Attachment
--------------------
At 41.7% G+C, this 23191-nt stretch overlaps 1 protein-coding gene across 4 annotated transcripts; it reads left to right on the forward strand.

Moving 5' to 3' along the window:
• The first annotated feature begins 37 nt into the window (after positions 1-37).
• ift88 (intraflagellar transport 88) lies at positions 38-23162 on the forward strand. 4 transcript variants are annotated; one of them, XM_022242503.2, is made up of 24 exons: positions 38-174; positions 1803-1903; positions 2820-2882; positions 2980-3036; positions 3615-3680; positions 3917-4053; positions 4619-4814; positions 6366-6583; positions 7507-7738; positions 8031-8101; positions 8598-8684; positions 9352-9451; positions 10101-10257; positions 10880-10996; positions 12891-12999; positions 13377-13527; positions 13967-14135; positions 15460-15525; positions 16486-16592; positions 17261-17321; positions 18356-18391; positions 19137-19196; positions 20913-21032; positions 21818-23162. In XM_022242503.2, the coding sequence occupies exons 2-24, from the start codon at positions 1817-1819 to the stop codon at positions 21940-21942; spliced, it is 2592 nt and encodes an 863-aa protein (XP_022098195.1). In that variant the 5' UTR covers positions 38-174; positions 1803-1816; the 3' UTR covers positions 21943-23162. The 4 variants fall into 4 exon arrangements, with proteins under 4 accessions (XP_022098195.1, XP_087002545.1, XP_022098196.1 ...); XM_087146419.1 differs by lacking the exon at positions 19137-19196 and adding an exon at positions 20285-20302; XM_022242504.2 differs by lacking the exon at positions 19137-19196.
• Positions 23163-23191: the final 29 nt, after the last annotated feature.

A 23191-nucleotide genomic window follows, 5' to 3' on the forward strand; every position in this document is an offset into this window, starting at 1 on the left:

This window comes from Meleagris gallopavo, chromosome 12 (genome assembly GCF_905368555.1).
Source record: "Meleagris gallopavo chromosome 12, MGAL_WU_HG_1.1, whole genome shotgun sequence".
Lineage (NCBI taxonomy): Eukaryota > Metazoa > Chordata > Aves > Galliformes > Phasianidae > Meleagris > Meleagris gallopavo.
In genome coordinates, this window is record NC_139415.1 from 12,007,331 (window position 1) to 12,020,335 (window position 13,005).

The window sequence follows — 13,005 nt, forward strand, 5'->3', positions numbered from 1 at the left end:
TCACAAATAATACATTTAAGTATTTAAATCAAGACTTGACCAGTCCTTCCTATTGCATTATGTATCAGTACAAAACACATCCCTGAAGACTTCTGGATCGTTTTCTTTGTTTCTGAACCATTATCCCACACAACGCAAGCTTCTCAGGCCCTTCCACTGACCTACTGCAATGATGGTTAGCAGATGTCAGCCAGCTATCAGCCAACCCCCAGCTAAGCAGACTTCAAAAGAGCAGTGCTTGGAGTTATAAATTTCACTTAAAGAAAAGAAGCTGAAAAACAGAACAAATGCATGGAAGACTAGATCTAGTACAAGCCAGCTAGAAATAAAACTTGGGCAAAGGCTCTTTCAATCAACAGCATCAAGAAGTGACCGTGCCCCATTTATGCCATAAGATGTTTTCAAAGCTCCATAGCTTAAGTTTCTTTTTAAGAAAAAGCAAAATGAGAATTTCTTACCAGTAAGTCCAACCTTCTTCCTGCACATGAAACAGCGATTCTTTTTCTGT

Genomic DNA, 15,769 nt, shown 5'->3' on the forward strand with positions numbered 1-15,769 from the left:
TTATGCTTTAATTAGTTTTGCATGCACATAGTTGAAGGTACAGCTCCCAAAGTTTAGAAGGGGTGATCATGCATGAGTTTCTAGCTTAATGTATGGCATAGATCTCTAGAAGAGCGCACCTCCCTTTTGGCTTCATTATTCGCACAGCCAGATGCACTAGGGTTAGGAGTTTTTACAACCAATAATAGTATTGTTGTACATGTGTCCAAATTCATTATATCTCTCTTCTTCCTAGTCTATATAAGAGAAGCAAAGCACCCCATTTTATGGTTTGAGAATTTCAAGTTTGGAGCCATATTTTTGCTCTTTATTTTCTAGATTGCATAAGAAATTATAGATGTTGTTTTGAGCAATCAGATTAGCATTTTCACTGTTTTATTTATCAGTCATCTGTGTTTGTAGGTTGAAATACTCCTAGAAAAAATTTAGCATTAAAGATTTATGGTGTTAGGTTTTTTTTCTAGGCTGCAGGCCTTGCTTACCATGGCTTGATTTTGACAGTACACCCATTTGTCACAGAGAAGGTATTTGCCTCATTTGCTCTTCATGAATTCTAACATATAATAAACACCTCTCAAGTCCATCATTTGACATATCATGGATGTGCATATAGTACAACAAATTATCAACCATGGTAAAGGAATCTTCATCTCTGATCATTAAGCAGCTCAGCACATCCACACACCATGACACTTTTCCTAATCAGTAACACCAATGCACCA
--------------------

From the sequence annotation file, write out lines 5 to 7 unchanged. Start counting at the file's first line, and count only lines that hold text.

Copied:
• Positions 23163-23191: the final 29 nt, after the last annotated feature.

A 23191-nucleotide genomic window follows, 5' to 3' on the forward strand; every position in this document is an offset into this window, starting at 1 on the left:

This window comes from Meleagris gallopavo, chromosome 12 (genome assembly GCF_905368555.1).